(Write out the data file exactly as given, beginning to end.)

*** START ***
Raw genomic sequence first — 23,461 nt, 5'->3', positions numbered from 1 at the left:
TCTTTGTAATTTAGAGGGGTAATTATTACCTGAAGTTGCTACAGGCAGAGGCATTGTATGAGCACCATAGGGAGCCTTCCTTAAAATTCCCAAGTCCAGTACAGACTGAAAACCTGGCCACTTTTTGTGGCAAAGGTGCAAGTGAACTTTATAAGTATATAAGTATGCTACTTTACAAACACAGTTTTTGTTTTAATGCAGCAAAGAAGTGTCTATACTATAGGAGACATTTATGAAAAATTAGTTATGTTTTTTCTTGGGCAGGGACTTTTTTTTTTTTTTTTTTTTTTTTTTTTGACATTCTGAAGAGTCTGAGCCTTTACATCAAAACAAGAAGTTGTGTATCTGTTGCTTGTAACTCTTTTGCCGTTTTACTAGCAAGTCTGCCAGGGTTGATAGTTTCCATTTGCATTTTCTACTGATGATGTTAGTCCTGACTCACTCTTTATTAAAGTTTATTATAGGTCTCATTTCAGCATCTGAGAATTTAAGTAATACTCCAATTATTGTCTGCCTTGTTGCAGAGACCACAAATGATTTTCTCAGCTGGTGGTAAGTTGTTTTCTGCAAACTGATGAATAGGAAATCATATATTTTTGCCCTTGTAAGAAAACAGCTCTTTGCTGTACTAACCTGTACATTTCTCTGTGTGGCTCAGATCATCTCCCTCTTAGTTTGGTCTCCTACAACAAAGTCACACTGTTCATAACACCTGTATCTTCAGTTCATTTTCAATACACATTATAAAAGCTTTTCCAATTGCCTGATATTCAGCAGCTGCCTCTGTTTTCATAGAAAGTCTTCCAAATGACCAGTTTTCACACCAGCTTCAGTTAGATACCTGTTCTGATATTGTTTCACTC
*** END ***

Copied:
Raw genomic sequence first — 23,461 nt, 5'->3', positions numbered from 1 at the left:
TCTTTGTAATTTAGAGGGGTAATTATTACCTGAAGTTGCTACAGGCAGAGGCATTGTATGAGCACCATAGGGAGCCTTCCTTAAAATTCCCAAGTCCAGTACAGACTGAAAACCTGGCCACTTTTTGTGGCAAAGGTGCAAGTGAACTTTATAAGTATATAAGTATGCTACTTTACAAACACAGTTTTTGTTTTAATGCAGCAAAGAAGTGTCTATACTATAGGAGACATTTATGAAAAATTAGTTATGTTTTTTCTTGGGCAGGGACTTTTTTTTTTTTTTTTTTTTTTTTTTTTGACATTCTGAAGAGTCTGAGCCTTTACATCAAAACAAGAAGTTGTGTATCTGTTGCTTGTAACTCTTTTGCCGTTTTACTAGCAAGTCTGCCAGGGTTGATAGTTTCCATTTGCATTTTCTACTGATGATGTTAGTCCTGACTCACTCTTTATTAAAGTTTATTATAGGTCTCATTTCAGCATCTGAGAATTTAAGTAATACTCCAATTATTGTCTGCCTTGTTGCAGAGACCACAAATGATTTTCTCAGCTGGTGGTAAGTTGTTTTCTGCAAACTGATGAATAGGAAATCATATATTTTTGCCCTTGTAAGAAAACAGCTCTTTGCTGTACTAACCTGTACATTTCTCTGTGTGGCTCAGATCATCTCCCTCTTAGTTTGGTCTCCTACAACAAAGTCACACTGTTCATAACACCTGTATCTTCAGTTCATTTTCAATACACATTATAAAAGCTTTTCCAATTGCCTGATATTCAGCAGCTGCCTCTGTTTTCATAGAAAGTCTTCCAAATGACCAGTTTTCACACCAGCTTCAGTTAGATACCTGTTCTGATATTGTTTCACTC